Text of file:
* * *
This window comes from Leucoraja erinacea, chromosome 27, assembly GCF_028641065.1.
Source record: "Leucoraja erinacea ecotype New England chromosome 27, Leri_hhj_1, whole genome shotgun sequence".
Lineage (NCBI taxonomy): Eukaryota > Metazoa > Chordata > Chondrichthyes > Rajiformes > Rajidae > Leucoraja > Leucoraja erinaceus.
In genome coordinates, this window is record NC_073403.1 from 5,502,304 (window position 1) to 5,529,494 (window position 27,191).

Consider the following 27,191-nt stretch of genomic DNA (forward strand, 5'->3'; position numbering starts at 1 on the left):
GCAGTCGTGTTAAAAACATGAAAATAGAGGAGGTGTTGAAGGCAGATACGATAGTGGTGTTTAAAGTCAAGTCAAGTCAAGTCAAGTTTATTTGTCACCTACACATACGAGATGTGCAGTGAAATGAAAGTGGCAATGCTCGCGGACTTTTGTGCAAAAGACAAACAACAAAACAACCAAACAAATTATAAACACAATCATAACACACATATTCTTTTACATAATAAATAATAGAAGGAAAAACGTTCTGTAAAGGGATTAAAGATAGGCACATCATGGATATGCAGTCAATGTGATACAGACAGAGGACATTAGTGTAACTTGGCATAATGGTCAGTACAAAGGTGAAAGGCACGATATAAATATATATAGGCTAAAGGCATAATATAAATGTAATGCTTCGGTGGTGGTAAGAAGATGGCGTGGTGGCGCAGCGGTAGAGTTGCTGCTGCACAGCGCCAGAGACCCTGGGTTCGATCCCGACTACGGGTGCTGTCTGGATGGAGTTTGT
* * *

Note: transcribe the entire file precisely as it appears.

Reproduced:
This window comes from Leucoraja erinacea, chromosome 27, assembly GCF_028641065.1.
Source record: "Leucoraja erinacea ecotype New England chromosome 27, Leri_hhj_1, whole genome shotgun sequence".
Lineage (NCBI taxonomy): Eukaryota > Metazoa > Chordata > Chondrichthyes > Rajiformes > Rajidae > Leucoraja > Leucoraja erinaceus.
In genome coordinates, this window is record NC_073403.1 from 5,502,304 (window position 1) to 5,529,494 (window position 27,191).

Consider the following 27,191-nt stretch of genomic DNA (forward strand, 5'->3'; position numbering starts at 1 on the left):
GCAGTCGTGTTAAAAACATGAAAATAGAGGAGGTGTTGAAGGCAGATACGATAGTGGTGTTTAAAGTCAAGTCAAGTCAAGTCAAGTTTATTTGTCACCTACACATACGAGATGTGCAGTGAAATGAAAGTGGCAATGCTCGCGGACTTTTGTGCAAAAGACAAACAACAAAACAACCAAACAAATTATAAACACAATCATAACACACATATTCTTTTACATAATAAATAATAGAAGGAAAAACGTTCTGTAAAGGGATTAAAGATAGGCACATCATGGATATGCAGTCAATGTGATACAGACAGAGGACATTAGTGTAACTTGGCATAATGGTCAGTACAAAGGTGAAAGGCACGATATAAATATATATAGGCTAAAGGCATAATATAAATGTAATGCTTCGGTGGTGGTAAGAAGATGGCGTGGTGGCGCAGCGGTAGAGTTGCTGCTGCACAGCGCCAGAGACCCTGGGTTCGATCCCGACTACGGGTGCTGTCTGGATGGAGTTTGT